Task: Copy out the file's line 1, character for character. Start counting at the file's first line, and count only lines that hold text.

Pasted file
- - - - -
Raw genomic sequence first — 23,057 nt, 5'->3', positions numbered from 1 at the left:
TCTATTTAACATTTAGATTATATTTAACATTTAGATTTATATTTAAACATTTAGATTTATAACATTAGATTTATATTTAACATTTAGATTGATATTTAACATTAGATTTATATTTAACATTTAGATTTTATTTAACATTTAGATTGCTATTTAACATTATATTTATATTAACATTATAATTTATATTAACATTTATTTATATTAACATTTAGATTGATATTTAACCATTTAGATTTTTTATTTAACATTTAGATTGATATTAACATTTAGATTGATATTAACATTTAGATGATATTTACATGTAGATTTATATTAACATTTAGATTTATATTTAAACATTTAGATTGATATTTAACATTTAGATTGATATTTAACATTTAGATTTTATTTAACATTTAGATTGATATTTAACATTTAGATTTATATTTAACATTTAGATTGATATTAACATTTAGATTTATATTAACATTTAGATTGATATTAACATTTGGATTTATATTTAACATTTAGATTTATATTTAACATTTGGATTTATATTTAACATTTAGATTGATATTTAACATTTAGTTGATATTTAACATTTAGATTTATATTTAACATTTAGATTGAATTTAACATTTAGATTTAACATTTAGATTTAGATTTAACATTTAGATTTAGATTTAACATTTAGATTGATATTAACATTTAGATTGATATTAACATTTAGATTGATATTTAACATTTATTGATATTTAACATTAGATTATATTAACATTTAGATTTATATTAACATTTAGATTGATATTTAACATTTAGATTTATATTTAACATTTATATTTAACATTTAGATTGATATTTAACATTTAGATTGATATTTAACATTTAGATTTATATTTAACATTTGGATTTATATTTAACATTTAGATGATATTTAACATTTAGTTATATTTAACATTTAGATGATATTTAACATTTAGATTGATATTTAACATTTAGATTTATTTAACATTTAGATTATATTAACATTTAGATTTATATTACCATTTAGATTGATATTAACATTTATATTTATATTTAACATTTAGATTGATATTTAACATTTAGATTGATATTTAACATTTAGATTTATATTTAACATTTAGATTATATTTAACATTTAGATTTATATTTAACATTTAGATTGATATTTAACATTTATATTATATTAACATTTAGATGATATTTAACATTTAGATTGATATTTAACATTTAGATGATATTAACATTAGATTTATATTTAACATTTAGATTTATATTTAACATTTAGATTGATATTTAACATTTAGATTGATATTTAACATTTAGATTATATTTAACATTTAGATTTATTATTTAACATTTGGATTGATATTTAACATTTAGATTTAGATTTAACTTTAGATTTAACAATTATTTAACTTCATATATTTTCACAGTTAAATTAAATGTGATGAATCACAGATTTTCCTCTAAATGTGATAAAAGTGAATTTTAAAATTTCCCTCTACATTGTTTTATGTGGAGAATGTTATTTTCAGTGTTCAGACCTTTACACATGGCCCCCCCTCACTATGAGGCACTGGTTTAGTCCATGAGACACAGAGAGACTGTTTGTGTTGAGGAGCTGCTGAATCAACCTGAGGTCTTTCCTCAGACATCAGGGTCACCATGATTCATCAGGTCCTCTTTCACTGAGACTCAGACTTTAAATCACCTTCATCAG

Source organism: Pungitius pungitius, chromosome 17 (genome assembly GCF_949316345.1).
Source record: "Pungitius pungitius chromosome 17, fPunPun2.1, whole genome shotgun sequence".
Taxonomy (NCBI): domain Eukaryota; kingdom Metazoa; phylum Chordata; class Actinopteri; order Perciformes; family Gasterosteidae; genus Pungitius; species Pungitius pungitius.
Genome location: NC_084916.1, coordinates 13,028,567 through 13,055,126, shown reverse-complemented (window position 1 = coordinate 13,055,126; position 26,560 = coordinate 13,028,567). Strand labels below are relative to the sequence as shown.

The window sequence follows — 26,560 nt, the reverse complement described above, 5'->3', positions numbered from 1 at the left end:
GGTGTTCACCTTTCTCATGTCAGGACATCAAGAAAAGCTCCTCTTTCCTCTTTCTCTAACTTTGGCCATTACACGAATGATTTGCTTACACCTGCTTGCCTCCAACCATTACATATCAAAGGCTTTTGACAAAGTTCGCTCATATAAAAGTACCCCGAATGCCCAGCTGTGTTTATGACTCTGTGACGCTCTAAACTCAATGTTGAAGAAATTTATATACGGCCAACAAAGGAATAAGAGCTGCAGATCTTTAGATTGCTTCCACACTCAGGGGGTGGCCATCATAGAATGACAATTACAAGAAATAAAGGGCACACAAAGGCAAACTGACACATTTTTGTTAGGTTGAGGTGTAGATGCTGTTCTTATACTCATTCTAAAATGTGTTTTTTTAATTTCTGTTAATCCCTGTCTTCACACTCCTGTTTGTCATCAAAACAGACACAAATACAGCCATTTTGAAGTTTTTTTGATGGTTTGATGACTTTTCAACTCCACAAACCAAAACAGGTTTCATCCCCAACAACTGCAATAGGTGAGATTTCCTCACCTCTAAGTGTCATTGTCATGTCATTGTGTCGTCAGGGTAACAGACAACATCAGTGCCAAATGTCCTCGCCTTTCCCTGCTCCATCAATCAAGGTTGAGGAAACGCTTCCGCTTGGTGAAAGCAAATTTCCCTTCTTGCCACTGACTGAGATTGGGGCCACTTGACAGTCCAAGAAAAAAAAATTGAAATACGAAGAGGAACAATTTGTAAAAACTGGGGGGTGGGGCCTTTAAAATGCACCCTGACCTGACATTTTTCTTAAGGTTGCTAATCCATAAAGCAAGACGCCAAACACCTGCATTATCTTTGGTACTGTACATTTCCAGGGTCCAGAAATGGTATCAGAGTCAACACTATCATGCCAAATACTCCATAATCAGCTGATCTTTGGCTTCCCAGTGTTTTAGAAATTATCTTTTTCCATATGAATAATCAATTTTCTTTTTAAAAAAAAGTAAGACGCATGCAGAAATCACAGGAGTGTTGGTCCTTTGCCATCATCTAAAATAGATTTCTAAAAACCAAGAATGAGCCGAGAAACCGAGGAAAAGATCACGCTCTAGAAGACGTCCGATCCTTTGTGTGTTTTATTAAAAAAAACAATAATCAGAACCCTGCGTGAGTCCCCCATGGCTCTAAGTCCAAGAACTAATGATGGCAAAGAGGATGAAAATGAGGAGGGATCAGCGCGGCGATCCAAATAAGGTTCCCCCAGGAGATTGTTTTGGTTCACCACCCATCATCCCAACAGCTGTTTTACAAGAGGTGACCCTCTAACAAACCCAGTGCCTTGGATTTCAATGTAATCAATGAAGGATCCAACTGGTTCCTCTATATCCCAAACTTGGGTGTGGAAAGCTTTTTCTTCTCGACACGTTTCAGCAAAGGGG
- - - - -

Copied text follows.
Raw genomic sequence first — 23,057 nt, 5'->3', positions numbered from 1 at the left: